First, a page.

He had put it down because of some urgent business conferences, opened it again on his way back to the estate by train; he permitted himself a slowly growing interest in the plot, in the characterizations. That afternoon, after writing a letter giving his power of attorney and discussing a matter of joint ownership with the manager of his estate, he returned to the book in the tranquility of his study which looked out upon the park with its oaks. Sprawled in his favorite armchair, its back toward the door--even the possibility of an intrusion would have irritated him, had he thought of it--he let his left hand caress repeatedly the green velvet upholstery and set to reading the final chapters. He remembered effortlessly the names and his mental images of the characters; the novel spread its glamour over him almost at once. He tasted the almost perverse pleasure of disengaging himself line by line from the things around him, and at the same time feeling his head rest comfortably on the green velvet of the chair with its high back, sensing that the cigarettes rested within reach of his hand, that beyond the great windows the air of afternoon danced under the oak trees in the park.

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Shelves: Now I am an axolotl! After spending some quality time in the company of Julio Cortazar and his choice short prose, I believe I can more easily identify with the weirdness, wonder and mystery of existence, as seen though the lens of his imagination.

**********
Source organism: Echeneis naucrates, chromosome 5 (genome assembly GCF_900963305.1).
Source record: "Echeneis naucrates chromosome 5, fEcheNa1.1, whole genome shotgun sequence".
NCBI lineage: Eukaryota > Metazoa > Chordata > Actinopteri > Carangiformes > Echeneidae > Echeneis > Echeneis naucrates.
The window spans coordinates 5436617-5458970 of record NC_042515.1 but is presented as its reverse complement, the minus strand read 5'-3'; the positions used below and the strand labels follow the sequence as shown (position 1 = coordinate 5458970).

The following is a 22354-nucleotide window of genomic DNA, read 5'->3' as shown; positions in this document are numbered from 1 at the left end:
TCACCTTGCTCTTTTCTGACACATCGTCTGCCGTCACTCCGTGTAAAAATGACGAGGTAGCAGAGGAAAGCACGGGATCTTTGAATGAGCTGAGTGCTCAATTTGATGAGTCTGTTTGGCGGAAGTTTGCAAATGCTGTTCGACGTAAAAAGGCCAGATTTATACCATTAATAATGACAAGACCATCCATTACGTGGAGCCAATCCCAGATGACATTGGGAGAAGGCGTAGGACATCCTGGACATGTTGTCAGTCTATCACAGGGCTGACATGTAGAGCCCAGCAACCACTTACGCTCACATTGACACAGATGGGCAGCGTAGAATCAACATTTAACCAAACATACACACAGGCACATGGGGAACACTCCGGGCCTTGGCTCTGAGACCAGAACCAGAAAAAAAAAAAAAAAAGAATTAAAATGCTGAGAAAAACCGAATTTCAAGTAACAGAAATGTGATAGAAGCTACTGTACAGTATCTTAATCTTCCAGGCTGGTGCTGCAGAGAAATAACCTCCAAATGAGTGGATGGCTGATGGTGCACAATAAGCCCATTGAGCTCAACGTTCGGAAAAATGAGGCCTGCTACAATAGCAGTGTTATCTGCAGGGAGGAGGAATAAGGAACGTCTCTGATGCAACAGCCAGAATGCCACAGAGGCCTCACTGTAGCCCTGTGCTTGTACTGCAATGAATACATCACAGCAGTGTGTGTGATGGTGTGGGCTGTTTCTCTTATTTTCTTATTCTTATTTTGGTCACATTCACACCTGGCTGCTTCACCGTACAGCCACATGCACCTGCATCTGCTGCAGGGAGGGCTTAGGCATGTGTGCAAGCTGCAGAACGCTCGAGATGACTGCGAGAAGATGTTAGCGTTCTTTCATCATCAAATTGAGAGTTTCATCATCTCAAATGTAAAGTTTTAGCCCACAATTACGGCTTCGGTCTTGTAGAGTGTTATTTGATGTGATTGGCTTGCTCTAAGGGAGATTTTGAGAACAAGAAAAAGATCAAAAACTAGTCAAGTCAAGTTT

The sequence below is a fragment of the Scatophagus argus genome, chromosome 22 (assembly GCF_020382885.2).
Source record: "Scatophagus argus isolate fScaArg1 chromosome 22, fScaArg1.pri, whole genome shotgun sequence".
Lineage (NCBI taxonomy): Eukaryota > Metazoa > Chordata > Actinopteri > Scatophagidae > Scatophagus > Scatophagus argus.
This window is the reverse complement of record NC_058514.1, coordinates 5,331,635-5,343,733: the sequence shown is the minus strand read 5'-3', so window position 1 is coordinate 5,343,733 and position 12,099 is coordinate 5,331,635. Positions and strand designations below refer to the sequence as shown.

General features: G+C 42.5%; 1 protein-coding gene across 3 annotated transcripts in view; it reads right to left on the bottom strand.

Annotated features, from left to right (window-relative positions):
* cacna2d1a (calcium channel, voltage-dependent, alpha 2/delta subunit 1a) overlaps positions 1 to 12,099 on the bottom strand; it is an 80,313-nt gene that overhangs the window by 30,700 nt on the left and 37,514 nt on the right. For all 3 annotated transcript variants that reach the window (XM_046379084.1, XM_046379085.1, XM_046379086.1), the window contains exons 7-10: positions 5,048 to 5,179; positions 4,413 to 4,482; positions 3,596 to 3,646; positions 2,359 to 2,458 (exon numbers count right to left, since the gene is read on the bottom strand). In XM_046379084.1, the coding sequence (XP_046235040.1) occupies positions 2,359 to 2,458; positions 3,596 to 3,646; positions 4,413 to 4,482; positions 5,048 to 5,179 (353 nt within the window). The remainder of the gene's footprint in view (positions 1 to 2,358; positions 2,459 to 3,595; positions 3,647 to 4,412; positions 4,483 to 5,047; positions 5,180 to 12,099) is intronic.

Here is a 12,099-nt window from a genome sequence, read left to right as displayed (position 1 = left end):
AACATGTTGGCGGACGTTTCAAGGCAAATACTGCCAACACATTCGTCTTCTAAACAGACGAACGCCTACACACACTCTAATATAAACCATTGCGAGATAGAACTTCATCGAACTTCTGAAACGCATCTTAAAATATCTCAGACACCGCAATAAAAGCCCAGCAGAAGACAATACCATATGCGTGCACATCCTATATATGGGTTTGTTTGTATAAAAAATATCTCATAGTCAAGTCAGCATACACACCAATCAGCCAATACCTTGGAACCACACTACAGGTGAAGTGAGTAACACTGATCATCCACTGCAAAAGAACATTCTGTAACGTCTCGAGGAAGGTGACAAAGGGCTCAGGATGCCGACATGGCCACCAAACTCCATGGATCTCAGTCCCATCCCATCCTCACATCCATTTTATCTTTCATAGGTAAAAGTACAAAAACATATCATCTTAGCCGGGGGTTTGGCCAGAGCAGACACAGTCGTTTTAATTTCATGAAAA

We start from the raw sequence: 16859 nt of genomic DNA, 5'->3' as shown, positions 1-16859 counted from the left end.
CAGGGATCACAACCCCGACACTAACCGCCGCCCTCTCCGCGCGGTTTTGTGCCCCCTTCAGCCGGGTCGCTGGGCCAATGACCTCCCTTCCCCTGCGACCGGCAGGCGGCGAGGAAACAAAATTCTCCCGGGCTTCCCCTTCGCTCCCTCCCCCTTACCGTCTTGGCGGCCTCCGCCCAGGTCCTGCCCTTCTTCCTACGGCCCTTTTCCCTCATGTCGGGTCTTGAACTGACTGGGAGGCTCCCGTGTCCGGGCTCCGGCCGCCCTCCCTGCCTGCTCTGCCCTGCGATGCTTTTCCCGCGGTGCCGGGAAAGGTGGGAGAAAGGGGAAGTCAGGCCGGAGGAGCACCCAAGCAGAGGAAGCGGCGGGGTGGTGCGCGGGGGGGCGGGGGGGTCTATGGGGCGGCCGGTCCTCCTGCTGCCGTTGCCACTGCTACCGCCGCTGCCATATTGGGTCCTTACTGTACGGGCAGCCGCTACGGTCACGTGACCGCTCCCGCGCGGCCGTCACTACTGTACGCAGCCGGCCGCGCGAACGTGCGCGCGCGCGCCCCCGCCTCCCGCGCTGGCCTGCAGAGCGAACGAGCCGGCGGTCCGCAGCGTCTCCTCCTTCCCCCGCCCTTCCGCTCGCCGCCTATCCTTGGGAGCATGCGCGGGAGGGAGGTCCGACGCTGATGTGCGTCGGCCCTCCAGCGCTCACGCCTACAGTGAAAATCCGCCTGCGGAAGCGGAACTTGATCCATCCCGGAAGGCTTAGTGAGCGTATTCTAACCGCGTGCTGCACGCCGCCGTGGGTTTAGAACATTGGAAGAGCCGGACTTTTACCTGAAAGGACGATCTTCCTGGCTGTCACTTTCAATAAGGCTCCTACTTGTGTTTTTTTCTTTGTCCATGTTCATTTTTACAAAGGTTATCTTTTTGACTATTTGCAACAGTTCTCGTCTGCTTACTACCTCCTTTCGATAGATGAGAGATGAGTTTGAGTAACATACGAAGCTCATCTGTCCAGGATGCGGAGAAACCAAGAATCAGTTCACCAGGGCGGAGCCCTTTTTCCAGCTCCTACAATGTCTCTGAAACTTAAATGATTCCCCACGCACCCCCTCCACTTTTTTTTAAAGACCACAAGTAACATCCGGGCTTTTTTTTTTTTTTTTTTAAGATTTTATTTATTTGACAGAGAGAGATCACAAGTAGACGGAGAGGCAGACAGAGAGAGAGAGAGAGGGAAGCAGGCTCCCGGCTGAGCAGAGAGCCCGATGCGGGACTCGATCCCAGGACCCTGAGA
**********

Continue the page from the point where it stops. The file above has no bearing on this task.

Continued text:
Te hype is in his case entirely justified, at least as far as I am concerned. He is a master stylist, a poet that playfully yet carefully constructs his phrases I wish I could be able to read in the original Spanish, or at least in the French he adopted in his later career. The main atracton is not the prose itself, so much as the masterful capture of things usually left unsaid, of the inner labyrinths of the psyche where logic and science must take second place to the fears of the subconscious.

His stories are more metaphor than mirror of the world, and almost all of them provide an unusual angle, a skewed point of view that is meant to push us out of the comfort zone and challenge us to consider said world and our fellow humans from a new perspective, like that of a tiny invertebrate: Or it was also in him, or all of us were thinking humanlike, incapable of expression, limited to the golden splendor of our eyes looking at the face of the man pressed against the aquarium.

Axolotl opens the book, just like my review, with an invitation to consider that as we are looking at the world, the world is looking back at us.

We are maybe haunted by our lizard brains who remember a time we lived in primeval swamps waiting for our minds to develop higher powers of reasoning. House Taken Over is almost a horror story, the tale of a brother and sister living alone in a big mansion somewhere in Argentina, spending their entire lives cloistered inside, one of them reading books, the other knitting useless knick-knacks.

We were fine, and little by little we stopped thinking. You can live without thinking. I think the metaphor here is the way we waste our best years in inconsequential pursuits, denying the slow draining of the sand from the hourglass. Alina Reyes has trouble falling asleep, and when she does she experiences the life of a woman thousands of miles away, in Budapest.